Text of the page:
“I was waiting for the first edition of the Morning Post to arrive at the store at that comer,” Mr. Hackett said today, “when my attention was attracted to this man. He seemed to be very nervous about something. He was fairly tall and heavy – set and wore a mixed blue suit, with light coloring.

“When the papers arrived and I bought a copy, he seemed to be very anxious to see what was on the front page. I did not know about the bomb until I read the paper, but it occurred to me later that perhaps this man was acting suspiciously and was eager to see what damage had been caused. I’m sorry now I didn’t question him. But I can give police a good description of him.

The Coccia’s said the only reason they could see for the bombing was jealousy of their business success by a person with a deranged mind.

“We had no enemies,” Matthew Coccia said, “and we never fought with anybody. I cannot understand it. It must have been jealousy at the way we were getting along.”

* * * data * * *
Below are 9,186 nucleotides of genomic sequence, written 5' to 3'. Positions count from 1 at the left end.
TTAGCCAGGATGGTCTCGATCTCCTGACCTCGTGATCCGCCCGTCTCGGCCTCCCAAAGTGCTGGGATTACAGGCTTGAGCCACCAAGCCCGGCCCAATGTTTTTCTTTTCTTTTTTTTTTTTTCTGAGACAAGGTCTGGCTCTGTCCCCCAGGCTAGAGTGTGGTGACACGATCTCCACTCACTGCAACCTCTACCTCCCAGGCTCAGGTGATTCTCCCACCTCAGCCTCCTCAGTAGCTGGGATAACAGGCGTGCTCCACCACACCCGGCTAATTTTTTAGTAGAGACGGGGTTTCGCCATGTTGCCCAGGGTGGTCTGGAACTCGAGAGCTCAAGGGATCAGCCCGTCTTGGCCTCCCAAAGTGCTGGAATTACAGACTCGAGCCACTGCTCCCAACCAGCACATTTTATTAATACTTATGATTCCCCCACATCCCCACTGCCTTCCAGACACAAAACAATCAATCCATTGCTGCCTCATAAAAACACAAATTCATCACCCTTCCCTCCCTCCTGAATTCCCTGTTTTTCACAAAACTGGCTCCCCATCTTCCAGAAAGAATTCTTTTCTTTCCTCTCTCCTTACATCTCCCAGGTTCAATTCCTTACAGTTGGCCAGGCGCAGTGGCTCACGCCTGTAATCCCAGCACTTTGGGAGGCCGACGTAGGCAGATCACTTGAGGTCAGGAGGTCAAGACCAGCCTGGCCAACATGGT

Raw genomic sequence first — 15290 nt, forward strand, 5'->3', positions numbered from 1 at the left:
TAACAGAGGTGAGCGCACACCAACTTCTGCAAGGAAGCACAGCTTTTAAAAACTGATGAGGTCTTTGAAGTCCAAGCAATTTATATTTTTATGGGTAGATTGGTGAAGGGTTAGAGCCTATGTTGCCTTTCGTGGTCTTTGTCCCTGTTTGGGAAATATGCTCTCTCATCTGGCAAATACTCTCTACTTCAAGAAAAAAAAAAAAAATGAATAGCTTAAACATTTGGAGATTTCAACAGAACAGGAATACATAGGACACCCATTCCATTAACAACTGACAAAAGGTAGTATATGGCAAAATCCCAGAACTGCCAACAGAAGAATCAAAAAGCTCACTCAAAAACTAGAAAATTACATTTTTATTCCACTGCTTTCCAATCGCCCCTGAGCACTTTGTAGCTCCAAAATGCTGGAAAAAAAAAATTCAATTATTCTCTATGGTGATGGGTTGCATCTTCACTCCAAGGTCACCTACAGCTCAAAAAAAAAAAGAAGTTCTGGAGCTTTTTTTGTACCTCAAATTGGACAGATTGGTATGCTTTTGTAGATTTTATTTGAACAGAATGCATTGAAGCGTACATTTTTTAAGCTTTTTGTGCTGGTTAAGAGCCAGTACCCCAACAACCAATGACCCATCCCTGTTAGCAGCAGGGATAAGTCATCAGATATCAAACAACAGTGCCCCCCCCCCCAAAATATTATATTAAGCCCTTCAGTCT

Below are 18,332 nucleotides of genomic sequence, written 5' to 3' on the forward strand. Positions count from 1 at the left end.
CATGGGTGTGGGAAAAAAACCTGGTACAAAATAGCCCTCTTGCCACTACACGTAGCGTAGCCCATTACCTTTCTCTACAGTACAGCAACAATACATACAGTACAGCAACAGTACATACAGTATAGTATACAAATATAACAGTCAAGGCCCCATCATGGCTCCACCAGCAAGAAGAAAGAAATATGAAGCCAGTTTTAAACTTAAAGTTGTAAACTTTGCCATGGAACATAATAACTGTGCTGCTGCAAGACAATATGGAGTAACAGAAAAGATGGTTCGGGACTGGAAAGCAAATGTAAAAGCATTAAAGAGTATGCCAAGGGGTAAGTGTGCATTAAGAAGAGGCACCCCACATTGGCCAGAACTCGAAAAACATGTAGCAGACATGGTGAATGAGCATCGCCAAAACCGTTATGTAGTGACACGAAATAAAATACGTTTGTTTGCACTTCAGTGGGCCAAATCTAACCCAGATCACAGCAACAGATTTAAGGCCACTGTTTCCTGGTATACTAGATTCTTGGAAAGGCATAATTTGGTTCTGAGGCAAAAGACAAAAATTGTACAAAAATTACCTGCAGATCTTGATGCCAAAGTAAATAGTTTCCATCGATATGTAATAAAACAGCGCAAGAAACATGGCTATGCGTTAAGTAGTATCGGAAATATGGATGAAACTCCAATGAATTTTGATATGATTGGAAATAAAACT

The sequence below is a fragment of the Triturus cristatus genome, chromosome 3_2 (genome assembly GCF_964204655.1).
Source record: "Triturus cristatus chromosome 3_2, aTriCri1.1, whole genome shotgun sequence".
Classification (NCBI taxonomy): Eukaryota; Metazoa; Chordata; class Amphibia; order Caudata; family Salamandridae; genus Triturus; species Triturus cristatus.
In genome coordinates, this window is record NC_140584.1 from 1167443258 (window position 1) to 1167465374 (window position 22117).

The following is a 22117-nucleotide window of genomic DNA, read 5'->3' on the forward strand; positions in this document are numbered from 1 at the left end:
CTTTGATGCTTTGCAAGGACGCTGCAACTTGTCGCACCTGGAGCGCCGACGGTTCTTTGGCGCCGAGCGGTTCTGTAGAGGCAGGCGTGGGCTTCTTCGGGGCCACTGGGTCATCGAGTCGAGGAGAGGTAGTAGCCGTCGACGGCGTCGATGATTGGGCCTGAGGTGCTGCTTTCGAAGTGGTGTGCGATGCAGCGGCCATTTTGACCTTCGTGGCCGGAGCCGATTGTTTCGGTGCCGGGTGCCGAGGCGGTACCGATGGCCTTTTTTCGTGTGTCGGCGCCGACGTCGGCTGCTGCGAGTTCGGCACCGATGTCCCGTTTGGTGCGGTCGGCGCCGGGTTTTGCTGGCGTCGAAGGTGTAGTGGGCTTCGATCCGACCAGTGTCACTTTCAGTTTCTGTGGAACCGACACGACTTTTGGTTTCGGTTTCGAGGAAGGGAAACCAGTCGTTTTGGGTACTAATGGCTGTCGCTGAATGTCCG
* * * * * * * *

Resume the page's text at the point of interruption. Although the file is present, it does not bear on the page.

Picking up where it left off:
Coccia said no threatening letters had been received. He insisted that there was no reason why the “Blackhand” should desire to ruin Primo Coccia’s home or their business.

Neighbors called police and fireman.

Detectives found a firemen’s shovel near where the stone steps to the dairy had been. They believed it had been used to dig a trench under the steps in which to insert the bomb.

Primo Coccia, who had been to the theatre, came home five minutes after the explosion. He found a throng in front and dazedly pushed through until his mother hysterically screamed the news to him.

The bomb burst in the dairy door and sprayed big pieces of the iron pipe along the side of the house and into the room, where it caused most of the damage to the machinery.